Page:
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Theodore Roosevelt absolutely hated the principles of the Founding Fathers
PGA Weblog ^

Posted on 03/09/2012 8:28:13 AM PST by ProgressingAmerica

Not long ago I made an entry titled "Woodrow Wilson absolutely hated the principles of the Founding Fathers", well, I am no fan of any progressive. They are all dangerous to me. So Wilson attacks the founding and I'm going to call it as it is. The same is said for Roosevelt. Progressivism is America's cancer and it's not just in one party. I came across an article on The Heritage Foundation titled "Progressivism: Still Dangerous After All These Years, which is primarily about Roosevelt. In it, they highlight one of the things that came out of Roosevelt's pie hole:(Direct source)

I do not for one moment believe that the Americanism of today should be a mere submission to the American ideals of the period of the Declaration of Independence . . . Such action would be not only to stand still, but to go back. American democracy, of course, must mean an opportunity for everyone to contribute his own ideas to the working out of the future. But I will go further than you have done. I have actively fought in favor of grafting on our social life, no less than our industrial life, many of the German ideals.

There is a lot here. First, we see the exact same disdain for the Declaration via the ideals that made it so great. But beyond that, Roosevelt states plainly that he is promoting Germanic ideals(Prussianism), which is something that I have made observations about in the past. You can trace a lot of progressive roots back to Germany, idea wise. But most importantly, note how he uses the phrase "to go back". That is the exact kind of arrogance that progressives have held for well over a century now, that these ideals that made America so great are somehow 'backward', or regressive. Liberty is not backward. The tyranny of progressivism is what's backward.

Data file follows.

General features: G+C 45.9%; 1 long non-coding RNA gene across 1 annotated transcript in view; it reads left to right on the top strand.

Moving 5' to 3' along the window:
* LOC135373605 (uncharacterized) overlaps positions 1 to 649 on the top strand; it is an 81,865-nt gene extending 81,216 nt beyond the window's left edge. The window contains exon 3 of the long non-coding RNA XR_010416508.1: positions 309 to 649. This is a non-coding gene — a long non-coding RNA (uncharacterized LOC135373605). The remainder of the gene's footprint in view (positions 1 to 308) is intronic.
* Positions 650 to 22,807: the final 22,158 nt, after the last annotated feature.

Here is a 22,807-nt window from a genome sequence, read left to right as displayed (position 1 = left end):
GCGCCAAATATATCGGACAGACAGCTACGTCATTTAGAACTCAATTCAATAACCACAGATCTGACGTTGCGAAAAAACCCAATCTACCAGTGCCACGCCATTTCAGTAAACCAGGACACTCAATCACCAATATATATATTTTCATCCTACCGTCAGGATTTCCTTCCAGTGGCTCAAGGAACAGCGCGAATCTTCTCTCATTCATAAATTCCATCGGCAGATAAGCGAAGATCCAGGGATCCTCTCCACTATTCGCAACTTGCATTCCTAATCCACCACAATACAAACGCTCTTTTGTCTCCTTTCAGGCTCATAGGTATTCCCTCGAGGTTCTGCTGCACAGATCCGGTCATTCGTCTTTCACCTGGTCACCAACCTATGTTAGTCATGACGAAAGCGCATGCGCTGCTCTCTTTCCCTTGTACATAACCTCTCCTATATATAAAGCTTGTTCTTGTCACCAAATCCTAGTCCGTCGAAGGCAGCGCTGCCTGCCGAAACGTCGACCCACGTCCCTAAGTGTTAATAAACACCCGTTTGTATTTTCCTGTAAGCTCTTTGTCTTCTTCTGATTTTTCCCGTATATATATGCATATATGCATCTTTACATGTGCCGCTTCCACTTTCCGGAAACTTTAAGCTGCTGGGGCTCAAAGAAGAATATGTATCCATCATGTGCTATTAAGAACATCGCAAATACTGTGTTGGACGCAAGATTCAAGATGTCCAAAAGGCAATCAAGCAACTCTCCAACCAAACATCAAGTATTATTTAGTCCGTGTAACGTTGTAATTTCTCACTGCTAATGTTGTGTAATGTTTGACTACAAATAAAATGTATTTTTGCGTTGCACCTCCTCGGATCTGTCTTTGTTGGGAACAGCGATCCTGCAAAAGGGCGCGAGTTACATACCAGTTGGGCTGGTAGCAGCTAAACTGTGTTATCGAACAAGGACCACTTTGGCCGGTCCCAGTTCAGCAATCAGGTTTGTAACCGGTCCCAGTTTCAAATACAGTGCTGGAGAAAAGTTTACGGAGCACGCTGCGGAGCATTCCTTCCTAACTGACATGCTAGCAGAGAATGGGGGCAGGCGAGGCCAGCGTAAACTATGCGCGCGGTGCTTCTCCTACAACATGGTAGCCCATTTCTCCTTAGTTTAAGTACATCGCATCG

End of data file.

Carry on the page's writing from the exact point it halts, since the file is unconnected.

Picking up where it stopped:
Every progressive means harm to the USA, democrat or republican - all progressives. All of them. That is their intent. And after a century of these people and their ideas and policies, it's inarguable. They have proven it in their actions and words.


TOPICS: Education
KEYWORDS: constitution; declaration; democrats; founders; liberalism; liberalprogressivism; liberals; progressingamerica; progressives; progressivism; roosevelt; theodoreroosevelt; wilson; woodrowwilson

1 posted on 03/09/2012 8:28:15 AM PST by ProgressingAmerica
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To: Noumenon; JDoutrider; OneLoyalAmerican; unkus; detective; iceskater; surroundedbyblue; ...
If anybody wants on/off the revolutionary progressivism ping list, send me a message

Progressives do not want to discuss their own history. I want to discuss their history.

Summary: He's attacking the ideals behind the Declaration

2 posted on 03/09/2012 8:30:02 AM PST by ProgressingAmerica (What's the best way to reach a you tube generation? Put it on you tube!)
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To: ProgressingAmerica

Not Teddy, Franklin.


3 posted on 03/09/2012 8:42:26 AM PST by freedomson (Tagline comment removed by moderator)
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To: freedomson

I am pretty sure that the quote was TR’s.

There is a lot to approve of in Theodore Roosevelt’s character and life, but not his aggressive Progressivism. And he was a BIG fan of the Prussian style of governance.


4 posted on 03/09/2012 8:52:30 AM PST by Rifleman
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To: ProgressingAmerica

He was a Representative, Police Commissioner of NY, Under-Secretary of the Navy, a Colonel in the US Army, Vice President and President before turning 50. He also won the Nobel Peace Prize...oh yeah, and was awarded the Medal of Honor.

What have you done?